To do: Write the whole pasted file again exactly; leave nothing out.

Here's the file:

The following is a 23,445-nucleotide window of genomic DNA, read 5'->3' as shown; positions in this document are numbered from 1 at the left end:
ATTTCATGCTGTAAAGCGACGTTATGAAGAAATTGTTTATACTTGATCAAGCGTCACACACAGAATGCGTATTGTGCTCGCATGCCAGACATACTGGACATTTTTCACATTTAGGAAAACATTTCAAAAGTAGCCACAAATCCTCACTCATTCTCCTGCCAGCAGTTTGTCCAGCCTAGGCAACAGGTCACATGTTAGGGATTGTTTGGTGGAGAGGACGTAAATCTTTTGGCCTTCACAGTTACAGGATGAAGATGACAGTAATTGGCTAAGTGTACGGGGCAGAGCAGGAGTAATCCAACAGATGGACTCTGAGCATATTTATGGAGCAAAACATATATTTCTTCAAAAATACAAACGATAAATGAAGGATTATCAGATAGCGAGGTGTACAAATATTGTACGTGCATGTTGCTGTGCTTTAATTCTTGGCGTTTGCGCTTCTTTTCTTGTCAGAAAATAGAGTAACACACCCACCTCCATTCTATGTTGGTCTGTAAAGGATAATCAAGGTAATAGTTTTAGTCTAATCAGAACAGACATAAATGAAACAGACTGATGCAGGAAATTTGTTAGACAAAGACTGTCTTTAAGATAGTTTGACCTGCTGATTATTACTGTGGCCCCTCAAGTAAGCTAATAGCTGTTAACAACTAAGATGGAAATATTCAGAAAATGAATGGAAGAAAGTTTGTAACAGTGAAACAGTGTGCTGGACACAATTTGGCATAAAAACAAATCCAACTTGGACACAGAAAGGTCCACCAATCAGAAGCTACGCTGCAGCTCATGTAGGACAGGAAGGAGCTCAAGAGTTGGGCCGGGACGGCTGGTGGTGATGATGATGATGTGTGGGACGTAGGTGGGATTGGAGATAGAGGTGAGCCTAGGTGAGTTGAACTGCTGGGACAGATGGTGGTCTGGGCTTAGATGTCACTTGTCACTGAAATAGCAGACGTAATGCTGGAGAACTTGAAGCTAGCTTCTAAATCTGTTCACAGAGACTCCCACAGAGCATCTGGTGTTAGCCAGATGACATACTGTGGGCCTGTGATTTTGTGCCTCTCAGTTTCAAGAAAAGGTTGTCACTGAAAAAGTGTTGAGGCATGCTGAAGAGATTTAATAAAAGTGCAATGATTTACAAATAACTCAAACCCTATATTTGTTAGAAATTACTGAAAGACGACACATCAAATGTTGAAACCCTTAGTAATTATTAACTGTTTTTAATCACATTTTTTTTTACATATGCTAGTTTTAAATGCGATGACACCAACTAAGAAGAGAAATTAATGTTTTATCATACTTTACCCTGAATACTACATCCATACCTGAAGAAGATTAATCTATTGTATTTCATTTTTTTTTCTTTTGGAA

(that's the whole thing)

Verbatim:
The following is a 23,445-nucleotide window of genomic DNA, read 5'->3' as shown; positions in this document are numbered from 1 at the left end:
ATTTCATGCTGTAAAGCGACGTTATGAAGAAATTGTTTATACTTGATCAAGCGTCACACACAGAATGCGTATTGTGCTCGCATGCCAGACATACTGGACATTTTTCACATTTAGGAAAACATTTCAAAAGTAGCCACAAATCCTCACTCATTCTCCTGCCAGCAGTTTGTCCAGCCTAGGCAACAGGTCACATGTTAGGGATTGTTTGGTGGAGAGGACGTAAATCTTTTGGCCTTCACAGTTACAGGATGAAGATGACAGTAATTGGCTAAGTGTACGGGGCAGAGCAGGAGTAATCCAACAGATGGACTCTGAGCATATTTATGGAGCAAAACATATATTTCTTCAAAAATACAAACGATAAATGAAGGATTATCAGATAGCGAGGTGTACAAATATTGTACGTGCATGTTGCTGTGCTTTAATTCTTGGCGTTTGCGCTTCTTTTCTTGTCAGAAAATAGAGTAACACACCCACCTCCATTCTATGTTGGTCTGTAAAGGATAATCAAGGTAATAGTTTTAGTCTAATCAGAACAGACATAAATGAAACAGACTGATGCAGGAAATTTGTTAGACAAAGACTGTCTTTAAGATAGTTTGACCTGCTGATTATTACTGTGGCCCCTCAAGTAAGCTAATAGCTGTTAACAACTAAGATGGAAATATTCAGAAAATGAATGGAAGAAAGTTTGTAACAGTGAAACAGTGTGCTGGACACAATTTGGCATAAAAACAAATCCAACTTGGACACAGAAAGGTCCACCAATCAGAAGCTACGCTGCAGCTCATGTAGGACAGGAAGGAGCTCAAGAGTTGGGCCGGGACGGCTGGTGGTGATGATGATGATGTGTGGGACGTAGGTGGGATTGGAGATAGAGGTGAGCCTAGGTGAGTTGAACTGCTGGGACAGATGGTGGTCTGGGCTTAGATGTCACTTGTCACTGAAATAGCAGACGTAATGCTGGAGAACTTGAAGCTAGCTTCTAAATCTGTTCACAGAGACTCCCACAGAGCATCTGGTGTTAGCCAGATGACATACTGTGGGCCTGTGATTTTGTGCCTCTCAGTTTCAAGAAAAGGTTGTCACTGAAAAAGTGTTGAGGCATGCTGAAGAGATTTAATAAAAGTGCAATGATTTACAAATAACTCAAACCCTATATTTGTTAGAAATTACTGAAAGACGACACATCAAATGTTGAAACCCTTAGTAATTATTAACTGTTTTTAATCACATTTTTTTTTACATATGCTAGTTTTAAATGCGATGACACCAACTAAGAAGAGAAATTAATGTTTTATCATACTTTACCCTGAATACTACATCCATACCTGAAGAAGATTAATCTATTGTATTTCATTTTTTTTTCTTTTGGAA